A population-based study using information from a database of veterans found that those who had been exposed to Agent Orange may be at an increased risk of developing myeloproliferative neoplasms (MPNs). Agent Orange is a herbicide that was used by the U.S. military in Korea and Vietnam to clear foliage during combat. It has been associated with an increased risk of developing sarcomas and B-cell lymphomas but not MPNs or leukemias to date. These findings were presented by Tiu et al at the 2023 ASCO Annual Meeting (Abstract 7011).
“MPNs are associated with serious cardiovascular events, and people with this disease have decreased overall survival chances,” explained lead study author Andrew Tiu, MD, a second-year hematology/oncology fellow with Medstar Georgetown University Hospital who also conducts research at Georgetown University’s Lombardi Comprehensive Cancer Center. “But until now, we haven’t been able to fully ascertain whether Agent Orange exposure truly leads to the development of MPNs, which is why we’ve undertaken what is the biggest population-based study to date to try to answer this question.”
To explore associations between Agent Orange and MPNs, in addition to risks of blood clots, bleeding, and a number of cardiovascular disease risk factors associated with the herbicide, the researchers used the Veterans Affairs Informatics and Computing Infrastructure (VINCI) database. They examined records of 93,269 patients with MPNs among 12,352,664 veterans over 17 years. The researchers included veterans from the state of Illinois as a control population, since Illinois is highly representative of the United States, according to the U.S. Census Bureau.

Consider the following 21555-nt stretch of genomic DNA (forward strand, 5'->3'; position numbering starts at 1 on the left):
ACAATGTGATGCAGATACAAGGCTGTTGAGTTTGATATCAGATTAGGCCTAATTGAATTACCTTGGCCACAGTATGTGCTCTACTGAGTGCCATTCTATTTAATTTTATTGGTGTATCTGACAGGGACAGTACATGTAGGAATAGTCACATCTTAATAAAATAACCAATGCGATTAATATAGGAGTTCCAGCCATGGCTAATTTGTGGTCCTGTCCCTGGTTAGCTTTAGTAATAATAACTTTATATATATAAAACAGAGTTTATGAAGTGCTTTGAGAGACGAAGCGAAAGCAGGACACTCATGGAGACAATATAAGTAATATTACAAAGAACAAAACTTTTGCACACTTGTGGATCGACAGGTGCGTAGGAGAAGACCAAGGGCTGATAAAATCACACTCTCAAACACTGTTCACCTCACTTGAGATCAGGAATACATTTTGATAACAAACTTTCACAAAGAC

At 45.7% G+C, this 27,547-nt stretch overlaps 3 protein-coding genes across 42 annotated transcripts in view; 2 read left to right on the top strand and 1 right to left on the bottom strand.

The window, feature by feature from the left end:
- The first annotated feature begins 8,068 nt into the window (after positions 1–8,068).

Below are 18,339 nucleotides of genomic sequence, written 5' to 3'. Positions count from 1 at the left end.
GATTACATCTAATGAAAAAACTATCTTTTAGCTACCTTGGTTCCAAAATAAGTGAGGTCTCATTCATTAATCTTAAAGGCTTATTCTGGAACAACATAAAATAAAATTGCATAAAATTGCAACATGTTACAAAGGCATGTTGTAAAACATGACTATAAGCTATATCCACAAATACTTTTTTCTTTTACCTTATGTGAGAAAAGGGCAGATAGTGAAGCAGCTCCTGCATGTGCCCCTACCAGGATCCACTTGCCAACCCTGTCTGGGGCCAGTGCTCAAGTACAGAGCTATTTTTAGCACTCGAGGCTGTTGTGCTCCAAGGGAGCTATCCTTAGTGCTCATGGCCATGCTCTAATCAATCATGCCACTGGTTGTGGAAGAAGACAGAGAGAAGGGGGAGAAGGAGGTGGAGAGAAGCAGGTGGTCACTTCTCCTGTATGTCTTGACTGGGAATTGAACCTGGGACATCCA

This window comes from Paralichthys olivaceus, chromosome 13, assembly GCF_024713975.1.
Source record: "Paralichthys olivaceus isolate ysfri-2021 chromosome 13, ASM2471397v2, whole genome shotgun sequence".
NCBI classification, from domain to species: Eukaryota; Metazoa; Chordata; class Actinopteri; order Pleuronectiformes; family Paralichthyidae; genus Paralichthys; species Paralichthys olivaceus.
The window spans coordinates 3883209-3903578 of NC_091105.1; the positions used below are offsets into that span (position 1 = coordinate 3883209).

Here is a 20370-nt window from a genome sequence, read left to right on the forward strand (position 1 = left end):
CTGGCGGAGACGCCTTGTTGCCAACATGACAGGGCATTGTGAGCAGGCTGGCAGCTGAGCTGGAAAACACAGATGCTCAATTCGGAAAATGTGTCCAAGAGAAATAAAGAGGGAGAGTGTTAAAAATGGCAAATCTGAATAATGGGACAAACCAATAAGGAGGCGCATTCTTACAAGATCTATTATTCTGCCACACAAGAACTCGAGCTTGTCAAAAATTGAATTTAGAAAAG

Significant findings from the study include the following:
Because the team’s findings only point to possible associations and not causes, Dr. Tiu noted that the researchers will need to dive more deeply into the biology of MPNs. Specifically, they want to look at JAK2 mutations, which are one of the three driver mutations linked to MPNs (the other two being MPL and CALR mutations) that may cause uncontrolled proliferation of stem cells. JAK2 mutations have also been associated with an increased risk of clotting.
“There are several associations between Agent Orange and health disorders that are not well understood, and we hope our work helps uncover a few of these,” said Dr. Tiu. “We are proud of the fact that our work was selected for a 2023 Conquer Cancer Merit Award, and we’ll be using those funds to further our research efforts.”
Disclosure: For full disclosures of the study authors, visit coi.asco.org.The content in this post has not been reviewed by the American Society of Clinical Oncology, Inc. (ASCO®) and does not necessarily reflect the ideas and opinions of ASCO®.